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Open days in lockdown – virtual campus tours just got real

We know how a traditional open day should work, but what are we learning about the virtual open day. Paul Greatrix logs on.
This article is more than 4 years old

Paul Greatrix is Registrar at The University of Nottingham, author and creator of Registrarism and a Contributing Editor of Wonkhe.

Campus visits have traditionally been a strong sign of student commitment, and the numbers visiting on an open day a helpful lead indicator for the forthcoming recruitment cycle.

In the current circumstances – with lockdown continuing and university campuses closed – the traditional university open day, a critical student recruitment tool, is simply not possible. The only option to enable prospective students to visit campus is now the virtual tour or online open day.

Given the recruitment challenges ahead universities are trying to make the most of online visiting opportunities but will they have the same impact as feet on the ground?

More real than reality

The US has been leading the way but in the current circumstances it seems likely that many UK universities are now catching up and really raising their virtual campus tour game.

As this recent report in Inside Higher Ed notes many universities are now expanding their online events offer:

At Fordham University, students have a choice between virtual events and live events in which they receive — via streaming video — personal tours of one of Fordham’s campuses.
Patricia Peek, dean of undergraduate admission at Fordham, said that “conservatively,” Fordham has seen 2,200 visitors take a virtual tour versus 730 for March and April of last year. (Others, of course, took a regular campus tour.) And that doesn’t count more than 3,000 attendees at virtual events.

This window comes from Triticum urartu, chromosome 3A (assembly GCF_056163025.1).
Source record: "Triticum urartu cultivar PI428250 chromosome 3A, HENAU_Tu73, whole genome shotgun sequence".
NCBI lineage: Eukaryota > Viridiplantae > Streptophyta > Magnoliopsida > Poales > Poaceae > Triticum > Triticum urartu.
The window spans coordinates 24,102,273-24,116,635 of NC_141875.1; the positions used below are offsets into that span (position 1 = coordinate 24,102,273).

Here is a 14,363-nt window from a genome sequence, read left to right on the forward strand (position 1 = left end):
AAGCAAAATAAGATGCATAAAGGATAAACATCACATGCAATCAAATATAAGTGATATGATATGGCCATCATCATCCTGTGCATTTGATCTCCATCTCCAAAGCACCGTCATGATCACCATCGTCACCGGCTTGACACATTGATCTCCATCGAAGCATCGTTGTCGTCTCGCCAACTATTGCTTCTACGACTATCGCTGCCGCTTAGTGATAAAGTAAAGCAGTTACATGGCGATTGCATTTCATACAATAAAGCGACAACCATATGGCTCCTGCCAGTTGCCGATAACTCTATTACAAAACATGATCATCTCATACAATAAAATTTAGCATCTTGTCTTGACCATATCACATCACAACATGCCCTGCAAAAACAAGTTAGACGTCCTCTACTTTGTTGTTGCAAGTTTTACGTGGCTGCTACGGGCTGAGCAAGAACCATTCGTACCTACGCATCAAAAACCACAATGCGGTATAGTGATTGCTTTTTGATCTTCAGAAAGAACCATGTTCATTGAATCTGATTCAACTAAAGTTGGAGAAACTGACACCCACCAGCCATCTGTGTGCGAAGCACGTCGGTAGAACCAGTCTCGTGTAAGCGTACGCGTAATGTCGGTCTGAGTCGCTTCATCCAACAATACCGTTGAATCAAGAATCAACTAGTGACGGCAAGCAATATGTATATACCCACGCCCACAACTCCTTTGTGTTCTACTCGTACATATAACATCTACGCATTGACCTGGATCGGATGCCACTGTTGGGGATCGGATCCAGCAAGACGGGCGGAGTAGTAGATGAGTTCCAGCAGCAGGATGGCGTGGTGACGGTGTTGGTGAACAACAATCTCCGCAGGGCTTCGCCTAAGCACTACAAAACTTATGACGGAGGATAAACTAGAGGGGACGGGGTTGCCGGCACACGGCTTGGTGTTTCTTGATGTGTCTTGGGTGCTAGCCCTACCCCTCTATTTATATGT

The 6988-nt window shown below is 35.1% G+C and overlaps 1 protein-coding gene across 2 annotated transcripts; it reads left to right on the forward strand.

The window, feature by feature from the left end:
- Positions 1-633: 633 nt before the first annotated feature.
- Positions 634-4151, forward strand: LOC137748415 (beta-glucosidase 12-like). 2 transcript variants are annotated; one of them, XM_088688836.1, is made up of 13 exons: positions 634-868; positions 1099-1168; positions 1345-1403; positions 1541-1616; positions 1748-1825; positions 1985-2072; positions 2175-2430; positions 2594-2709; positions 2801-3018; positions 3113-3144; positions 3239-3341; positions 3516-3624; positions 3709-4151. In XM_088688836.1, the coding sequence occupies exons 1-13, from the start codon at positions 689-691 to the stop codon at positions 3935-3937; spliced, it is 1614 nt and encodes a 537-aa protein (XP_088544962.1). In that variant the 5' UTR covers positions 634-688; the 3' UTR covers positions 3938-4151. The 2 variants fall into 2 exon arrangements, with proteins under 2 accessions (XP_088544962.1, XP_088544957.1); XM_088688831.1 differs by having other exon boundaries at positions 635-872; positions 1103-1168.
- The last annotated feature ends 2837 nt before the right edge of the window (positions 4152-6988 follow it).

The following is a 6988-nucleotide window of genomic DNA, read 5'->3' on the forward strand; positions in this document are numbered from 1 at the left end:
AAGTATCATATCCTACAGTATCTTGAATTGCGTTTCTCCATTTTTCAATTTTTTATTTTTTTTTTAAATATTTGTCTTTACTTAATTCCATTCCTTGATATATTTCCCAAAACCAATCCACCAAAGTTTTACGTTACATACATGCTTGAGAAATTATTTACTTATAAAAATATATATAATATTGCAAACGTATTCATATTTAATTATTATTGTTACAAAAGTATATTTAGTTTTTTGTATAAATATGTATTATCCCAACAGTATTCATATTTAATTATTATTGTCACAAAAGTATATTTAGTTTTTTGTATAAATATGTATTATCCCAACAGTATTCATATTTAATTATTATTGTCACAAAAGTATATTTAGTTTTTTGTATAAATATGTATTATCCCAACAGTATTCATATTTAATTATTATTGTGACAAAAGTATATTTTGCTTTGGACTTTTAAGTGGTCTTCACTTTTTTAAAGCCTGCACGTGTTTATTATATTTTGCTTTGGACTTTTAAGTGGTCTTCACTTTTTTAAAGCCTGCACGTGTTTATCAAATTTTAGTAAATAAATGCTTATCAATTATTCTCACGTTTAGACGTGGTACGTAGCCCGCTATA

For its online events Fordham University uses YouVisit, a company recently acquired by EAB, and one of several such organisations offering this kind of service. As the report notes:

According to EAB, the increase that Fordham is seeing is hardly unique.
Between March 13 and April 13, nearly 1.4 million people viewed a virtual campus tour produced by YouVisit. High school seniors are taking these tours at a rate 228 percent higher than they were at this time last year.
EAB currently partners with 539 colleges on virtual tours and has 748 active virtual tours online.
The tours attract applicants in addition to enrolled students. According to an EAB analysis of more than 650,000 students, individuals who share their contact information while on a virtual tour are twice as likely to apply to that college as students who call or email an institution directly or fill out a form on the college’s website.

So online tours might not always be the poor relation of the real thing. The piece quotes Emily Bauer, EAB’s vice president for agency services, who said

“done well,” virtual tours “help build affinity with those students and give them direct and indirect information they might not be able to get any other way. These tours help schools tell their unique stories in a virtual environment, but they also signify to a student that this school is going that extra mile to help them make a difficult decision during a really difficult time.”

Bauer said that “virtual tours can be done well, or they can be done poorly.” She recommended “layering interactive multimedia elements and embedding effective calls to action within the tours.”